Britney coverage is in the public interest and Iran isn't; are we as dumb as they think we are?

Well, here’s a fine howdy-do first thing this morning: an absolutely breathtaking bit of misdirection and pro-monopolist hackery masquerading as a good-faith critique of Bill Moyers.

Moyers’ point seems to be that the opposite of more consolidation is the existence of more stations like this one in Chicago.This is absolutely false and Mr. Moyers should know it.

The opposite of more consolidation is, in fact, more ownership by smaller owners who have exactly the same profit motivation as the larger owners. More of the same, in other words. With a different company name on the letterhead.

Now I know what you’re thinking: Radio companies don’t own the airwaves, we Americans do. And those stations are licensed to serve “in the public interest.” But what could be more in the public interest than content which is interesting to the public? And in Chicago there are 32 examples of this ranked higher than the poster child Moyers chose.

The author is Mark Ramsey, president of Mercury Radio Research, and once you sift through a lot of self-serving rhetoric designed to make him seem more fair-minded on the subject than I suspect he really is, there are a couple of core assertions that we’re expected to accept as wisdom:

First, small, independent media ownership is exactly the same as large conglomerate ownership.

Second, what the public is interested in is what’s in the public interest.

Let’s start with that last one, as it looks like a hypothesis in need of testing. We’ll begin with a look at what the public is interested in at the moment, as measured by Yahoo’s top 20 searches.

  • Comet
  • NFL
  • Martina Hingis
  • How To Save On Electricity Bill
  • Britney Spears
  • Thanksgiving Recipes
  • Eva Mendes
  • WWE
  • Hi-5
  • We Own The Night
  • Oprah Winfrey
  • Pork
  • Dancing With The Stars
  • Jessica Alba
  • Limewire
  • Angelina Jolie
  • Frank Lucas
  • American Gangster
  • Naruto
  • Kim Kardashian

Not sure what the comet thing is all about. I know there’s a comet visible in the skies right now, so maybe that’s the most important issue in America at the moment. We have the NFL, which is certainly important. Tennis player retiring after a positive drug test. Pro wrestling. Some actresses, including one who’s apparently suing to stop the sale and distribution of a sex tape. Oprah – duh. Dancing with the Stars, of course.

On the whole, pretty heady stuff, and a fair measure of what’s in the public’s best interest, wouldn’t you say?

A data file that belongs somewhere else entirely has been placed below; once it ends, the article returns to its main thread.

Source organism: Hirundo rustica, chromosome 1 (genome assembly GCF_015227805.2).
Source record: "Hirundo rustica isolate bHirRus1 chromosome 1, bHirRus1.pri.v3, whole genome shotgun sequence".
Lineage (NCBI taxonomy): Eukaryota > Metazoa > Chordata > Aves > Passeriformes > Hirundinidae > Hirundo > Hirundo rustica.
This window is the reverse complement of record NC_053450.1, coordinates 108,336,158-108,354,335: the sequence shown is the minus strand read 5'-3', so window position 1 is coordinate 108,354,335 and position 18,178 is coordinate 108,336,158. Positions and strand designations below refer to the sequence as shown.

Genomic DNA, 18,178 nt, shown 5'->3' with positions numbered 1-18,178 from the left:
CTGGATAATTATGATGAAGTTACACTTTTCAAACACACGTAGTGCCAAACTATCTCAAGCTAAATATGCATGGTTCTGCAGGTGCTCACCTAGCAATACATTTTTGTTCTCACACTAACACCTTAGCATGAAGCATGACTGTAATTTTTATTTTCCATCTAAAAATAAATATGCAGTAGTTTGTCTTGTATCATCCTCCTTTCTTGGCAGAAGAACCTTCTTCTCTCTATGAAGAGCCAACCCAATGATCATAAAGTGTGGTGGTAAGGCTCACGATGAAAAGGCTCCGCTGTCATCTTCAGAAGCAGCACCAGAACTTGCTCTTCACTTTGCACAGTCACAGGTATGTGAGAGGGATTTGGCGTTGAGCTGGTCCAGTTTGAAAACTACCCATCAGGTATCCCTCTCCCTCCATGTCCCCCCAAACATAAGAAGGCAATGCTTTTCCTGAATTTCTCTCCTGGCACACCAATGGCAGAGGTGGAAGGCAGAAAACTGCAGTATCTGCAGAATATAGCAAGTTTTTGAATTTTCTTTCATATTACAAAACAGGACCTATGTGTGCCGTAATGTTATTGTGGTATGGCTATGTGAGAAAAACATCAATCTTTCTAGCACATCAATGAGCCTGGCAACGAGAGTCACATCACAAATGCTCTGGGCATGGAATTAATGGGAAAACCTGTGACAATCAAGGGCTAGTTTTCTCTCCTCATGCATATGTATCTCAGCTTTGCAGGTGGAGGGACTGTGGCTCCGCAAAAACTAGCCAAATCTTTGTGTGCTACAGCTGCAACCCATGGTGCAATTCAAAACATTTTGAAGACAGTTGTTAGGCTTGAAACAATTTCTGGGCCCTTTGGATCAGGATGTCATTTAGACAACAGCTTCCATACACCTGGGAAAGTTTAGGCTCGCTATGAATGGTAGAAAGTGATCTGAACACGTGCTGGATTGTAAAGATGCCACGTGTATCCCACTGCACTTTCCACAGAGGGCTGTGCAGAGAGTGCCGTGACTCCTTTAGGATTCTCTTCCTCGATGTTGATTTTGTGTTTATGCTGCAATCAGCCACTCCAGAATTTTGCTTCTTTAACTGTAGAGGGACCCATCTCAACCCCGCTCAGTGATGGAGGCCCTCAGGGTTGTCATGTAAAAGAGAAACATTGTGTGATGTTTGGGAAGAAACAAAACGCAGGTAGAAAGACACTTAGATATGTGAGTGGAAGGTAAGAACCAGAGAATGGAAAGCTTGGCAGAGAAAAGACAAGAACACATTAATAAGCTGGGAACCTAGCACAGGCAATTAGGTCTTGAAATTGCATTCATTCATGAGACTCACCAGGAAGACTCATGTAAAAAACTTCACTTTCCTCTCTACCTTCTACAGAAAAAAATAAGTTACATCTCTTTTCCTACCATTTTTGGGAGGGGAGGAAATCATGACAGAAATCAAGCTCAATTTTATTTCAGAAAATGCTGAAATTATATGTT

Not on the list of things Americans are interested in: the environment. The rise of dominionist mercenary forces. The results and implications of yesterday’s elections across the US. The suspension of the constitution in Pakistan. Bush’s apparent desire to start another unwinnable war and the potential economic ramifications for working Americans. Impeachment moves against the vice president. The most deadly suicide attack in Afghanistan’s history.

To summarize: Britney Spears, in the public interest. Suspension of democracy in one of our nuclear-armed allies in the “war on terror,” not in the public interest. Democratic gains in two Southern states – not in the public interest. Celebs and sex tapes – public interest! Iraq – not in the public interest. Oprah – always in the public interest.

This isn’t the first time we’ve had this particular counter-intuitive definition of public interest lobbed at us.

The idea that there’s more to life than private ownership and profit began unraveling in earnest when Reagan took office and appointed Mark Fowler to head the FCC. In a truly landmark moment, Fowler and Senior Legal Advisor Daniel Brenner co-authored a 1982 paper that “updated” our concept of public interest, stating that the public interest is “what the public is interested in.” And no, I’m not making that up.

It was a bought-and-paid-for corporate lie when Fowler and Brenner said it, and our fascination with Lindsey and Paris has hardly made it less so. After all, it was the implementation of the lie as policy that ushered us to the point we are today and makes the skewering of Ramsey’s statements so absurdly simple. (And it isn’t as though none of this was predicted.)